The US agency that insures corporate pensions has just recorded an annual deficit of $26 billion, their largest deficit ever. This is due to the company's exposure to financially weak companies that are on the rise in the weak economy.
Published: Tuesday, 15 Nov 2011
The U.S. agency that insures corporate pensions reported a record annual deficit of $26 billion on Tuesday with its potential exposure to financially weak companies also on the rise in a tough economy.
The Pension Benefit Guaranty Corp said the shortfall — the difference between assets on hand and obligations it owes retired workers — grew by $3 billion in the fiscal year that ended Sept. 30.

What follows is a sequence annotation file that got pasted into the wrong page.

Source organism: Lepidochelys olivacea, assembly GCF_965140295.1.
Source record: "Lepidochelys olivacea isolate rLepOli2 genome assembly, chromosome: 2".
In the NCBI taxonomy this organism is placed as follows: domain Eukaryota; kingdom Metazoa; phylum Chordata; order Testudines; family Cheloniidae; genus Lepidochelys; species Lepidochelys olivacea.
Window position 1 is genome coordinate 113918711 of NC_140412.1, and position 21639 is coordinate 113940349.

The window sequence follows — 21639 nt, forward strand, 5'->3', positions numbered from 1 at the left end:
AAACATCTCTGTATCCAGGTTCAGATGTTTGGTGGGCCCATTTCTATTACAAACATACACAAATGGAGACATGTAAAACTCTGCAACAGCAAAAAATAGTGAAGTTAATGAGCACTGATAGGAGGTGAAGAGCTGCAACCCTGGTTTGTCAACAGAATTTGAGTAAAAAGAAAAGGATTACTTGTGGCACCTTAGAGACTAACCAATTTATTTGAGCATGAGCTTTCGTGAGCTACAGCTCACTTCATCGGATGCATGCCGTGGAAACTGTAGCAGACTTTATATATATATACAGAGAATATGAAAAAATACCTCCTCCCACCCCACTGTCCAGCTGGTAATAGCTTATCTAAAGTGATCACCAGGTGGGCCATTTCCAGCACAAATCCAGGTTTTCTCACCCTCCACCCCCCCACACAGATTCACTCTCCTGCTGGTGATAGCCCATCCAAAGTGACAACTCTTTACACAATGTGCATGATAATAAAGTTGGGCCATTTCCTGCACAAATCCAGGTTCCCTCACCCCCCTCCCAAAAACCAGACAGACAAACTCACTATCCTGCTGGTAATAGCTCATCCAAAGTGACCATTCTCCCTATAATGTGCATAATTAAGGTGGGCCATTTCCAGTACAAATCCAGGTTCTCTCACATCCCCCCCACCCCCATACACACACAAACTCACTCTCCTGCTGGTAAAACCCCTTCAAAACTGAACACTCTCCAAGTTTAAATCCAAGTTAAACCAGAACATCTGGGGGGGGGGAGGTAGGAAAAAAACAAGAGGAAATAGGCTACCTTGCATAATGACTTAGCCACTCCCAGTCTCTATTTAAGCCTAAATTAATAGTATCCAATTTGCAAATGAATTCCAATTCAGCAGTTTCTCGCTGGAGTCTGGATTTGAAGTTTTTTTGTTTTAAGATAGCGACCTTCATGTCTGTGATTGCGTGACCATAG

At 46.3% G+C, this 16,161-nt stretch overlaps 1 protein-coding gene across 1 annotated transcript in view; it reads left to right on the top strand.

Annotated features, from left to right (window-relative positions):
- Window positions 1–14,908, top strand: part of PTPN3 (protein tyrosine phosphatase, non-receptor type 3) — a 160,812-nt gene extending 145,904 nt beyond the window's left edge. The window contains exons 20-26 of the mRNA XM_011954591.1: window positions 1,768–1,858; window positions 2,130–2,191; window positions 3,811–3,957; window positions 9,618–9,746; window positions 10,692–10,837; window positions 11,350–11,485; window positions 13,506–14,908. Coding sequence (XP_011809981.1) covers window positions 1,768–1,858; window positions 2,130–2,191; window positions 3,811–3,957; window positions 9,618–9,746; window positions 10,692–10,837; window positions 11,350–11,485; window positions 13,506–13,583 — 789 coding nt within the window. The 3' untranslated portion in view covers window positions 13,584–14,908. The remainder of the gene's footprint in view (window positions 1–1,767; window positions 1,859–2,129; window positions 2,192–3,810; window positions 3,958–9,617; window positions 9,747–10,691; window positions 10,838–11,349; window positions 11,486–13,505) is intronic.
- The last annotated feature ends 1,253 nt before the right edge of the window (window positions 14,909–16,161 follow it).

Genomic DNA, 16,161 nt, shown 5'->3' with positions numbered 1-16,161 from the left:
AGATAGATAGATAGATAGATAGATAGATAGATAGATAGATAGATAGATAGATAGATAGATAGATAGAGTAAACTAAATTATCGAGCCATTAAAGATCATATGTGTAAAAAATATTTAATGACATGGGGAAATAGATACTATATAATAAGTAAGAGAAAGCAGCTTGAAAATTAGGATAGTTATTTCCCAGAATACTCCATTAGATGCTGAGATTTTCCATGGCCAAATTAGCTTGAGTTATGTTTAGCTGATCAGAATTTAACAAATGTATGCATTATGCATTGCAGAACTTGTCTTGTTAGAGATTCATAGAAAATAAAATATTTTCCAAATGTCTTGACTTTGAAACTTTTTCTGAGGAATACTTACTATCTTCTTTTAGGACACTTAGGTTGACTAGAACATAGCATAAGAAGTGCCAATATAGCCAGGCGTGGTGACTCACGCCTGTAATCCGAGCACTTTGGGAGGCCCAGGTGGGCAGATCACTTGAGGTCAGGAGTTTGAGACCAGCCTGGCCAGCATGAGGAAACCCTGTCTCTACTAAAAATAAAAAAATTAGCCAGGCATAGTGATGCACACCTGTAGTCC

Most of the deficit was in the account for pensions once run by individual corporations — or single-employer plans. Those traditional plans were structured to pay a set annual amount to retirees.
PBGC, which covers 44 million workers and retirees in mainly single-employer plans, said its potential exposure to financially weak companies grew by $57 billion to $227 billion from the year-ago period.
The agency did not identify specific industries or companies.
In 2011, PBGC paid nearly $5.5 billion in benefits to 873,000 retirees and assumed responsibility for 152 underfunded plans.
Lower interest rates used to measure benefit payments was a factor for the higher deficit last year, the agency said.
PBGC has $81 billion in assets on hand to cover obligations, the bulk of which are benefits to be paid over many years.
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